Physical activity should be considered an important part of the management of metabolic complications in patients with psychotic disorders.
Physical activity should be considered an important part of the management of metabolic complications in patients with psychotic disorders
• Patients with schizophrenia have an increased prevalence of the metabolic syndrome, a major risk factor for cardiovascular disease morbidity and mortality
• Low physical activity, which is common in schizophrenia, contributes to metabolic syndrome risk in these patients1
• There is meta-analytic evidence that exercise training in patients with schizophrenia is associated with improvements in metabolic profile several domains of functioning2
• High Intensity Interval Training (HIIT) is a type of exercise consisting of alternating periods (generally lasting between 10 seconds and 4 minutes each) of short, high intensity activity (eg, sprinting) with less activity/recovery (eg, walking)
• HIIT may be superior to other forms of exercise (eg, jogging at a regular pace) in improving cardiorespiratory fitness3
• Romain and colleagues4 performed a 6-month randomized controlled trial of HIIT in patients with psychotic disorders
• The study aim was to investigate the effects of this program on body composition (especially waist circumference), metabolic, psychiatric, and functional markers in overweight patients with psychosis.
• 66 clinically stable patients age 18 to 55 years with non-affective or affective psychotic disorders were recruited from clinics in Montreal, Canada
• Inclusion criteria were patients taking antipsychotic medication; overweight (BMI≥25); waist circumferences meeting criteria for the metabolic syndrome (≥94cm for men and ≥80 cm for women); and inactivity (<2 sessions of structured physical activity per week
• Exclusion criteria were medical contraindication to exercise; cardiovascular disease; diabetes; orthopedic limitations; >2 alcoholic drinks/day; and taking medication for medical comorbidity
• The intervention group received 6 months of HIIT (sprinting and walking) performed on a treadmill twice weekly on non-consecutive days, with individual supervision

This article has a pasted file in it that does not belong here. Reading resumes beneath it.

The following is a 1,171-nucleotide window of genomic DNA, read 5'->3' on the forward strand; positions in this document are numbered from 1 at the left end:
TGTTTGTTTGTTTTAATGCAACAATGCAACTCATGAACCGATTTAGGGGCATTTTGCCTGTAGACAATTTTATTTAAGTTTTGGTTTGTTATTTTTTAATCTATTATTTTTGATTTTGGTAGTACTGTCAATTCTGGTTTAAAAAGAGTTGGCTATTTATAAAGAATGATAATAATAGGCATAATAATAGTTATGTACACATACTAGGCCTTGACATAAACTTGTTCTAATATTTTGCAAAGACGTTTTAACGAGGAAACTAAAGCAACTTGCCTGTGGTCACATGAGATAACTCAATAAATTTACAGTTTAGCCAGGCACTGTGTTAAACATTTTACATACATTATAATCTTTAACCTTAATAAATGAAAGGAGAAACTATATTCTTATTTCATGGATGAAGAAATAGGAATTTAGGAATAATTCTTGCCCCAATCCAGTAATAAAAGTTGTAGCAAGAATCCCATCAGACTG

• Controls were randomized to a wait-list group with continued psychiatric care
• Participants were instructed not to change other lifestyle habits (eg, nutrition)
• All participants were offered a 6-month free membership at the study site exercise facility
Study Methods (cont’d)
• Participants absent for 2 weeks (4 sessions) or explicitly expressed the desire to quit the exercise intervention were considered dropouts
• Data were collected at baseline and 6 months
• Outcomes included waist circumference, body composition, cardiorespiratory fitness, blood pressure, lipid profile, glucose and HbA1c, illness severity, functioning, quality of life, and self-esteem
• Data were analyzed on an intent to treat basis using repeated-measures mixed linear models
• A secondary analysis was performed in compliant participants (completed ≥64% of sessions)
Study Methods (cont’d)
• 38 participants were randomized to the intervention and 28 participants to the control group
• Mean age was 31, and mean BMI was 32. 61% of participants were male and 55% were smokers
• 19 subjects (50%) randomized to HIIT and 3 subjects (11%) in the control group dropped out
• Mean participation in the HIIT group was 64% of sessions (98% in subjects who did not drop out)
• At 6 months, there was a non-significant reduction in waist circumference in subjects in the HIIT versus control groups (-1.7 cm)
• The exercise intervention was associated with significant improvement in global function, social functioning, and negative symptoms
• 7 participants in the intervention group had adverse events, including back, knee, and muscle pain; cramps; and one ankle sprain
• Compliant participants (completed ≥64% of sessions) had significant reduction in waist circumference (-2.9 cm) compared to controls
• Compliant participants also had significant improvements in global functioning, social functioning, and negative symptoms
• Hallucinations, and disorganization, as well as more depression, anxiety, and fatigue, and lower health-related quality of life
• There was no difference in antipsychotic dose between subjects with and without insomnia
• The authors concluded that a supervised HIIT is safe and well-tolerated in overweight patients with psychotic disorders
• Subjects compliant with the exercise program had improvements in waist circumference, negative symptoms, and functioning; however, dropout rates were high (50%)
• Physical activity should be considered an important part of the management of metabolic complications in patients with psychotic disorders
1. Janney CA, Ganguli R, Tang G, et al. Physical activity and sedentary behavior measured objectively and subjectively in overweight and obese adults with schizophrenia or schizoaffective disorders. Clin Psychiatry. 2015;76:e1277–e1284.
2. Dauwan M, Begemann MJH, Heringa SM, et al. Exercise improves clinical symptoms, quality of life, global functioning, and depression in schizophrenia: a systematic review and meta-analysis. Schizophr. Bull. 2016;42:588–599.
3. Weston KS, WislÃ¸ff U, Coombes JS. High-intensity interval training in patients with lifestyle-induced cardiometabolic disease: a systematic review and metaanalysis. Br J Sports Med. 2014;48:1227–1234.
4. Romain AJ, Fankam C, Karelis AD, et al. Effects of high intensity interval training among overweight individuals with psychotic disorders: A randomized controlled trial. Schizophr Res. 2018 [Epub ahead of print].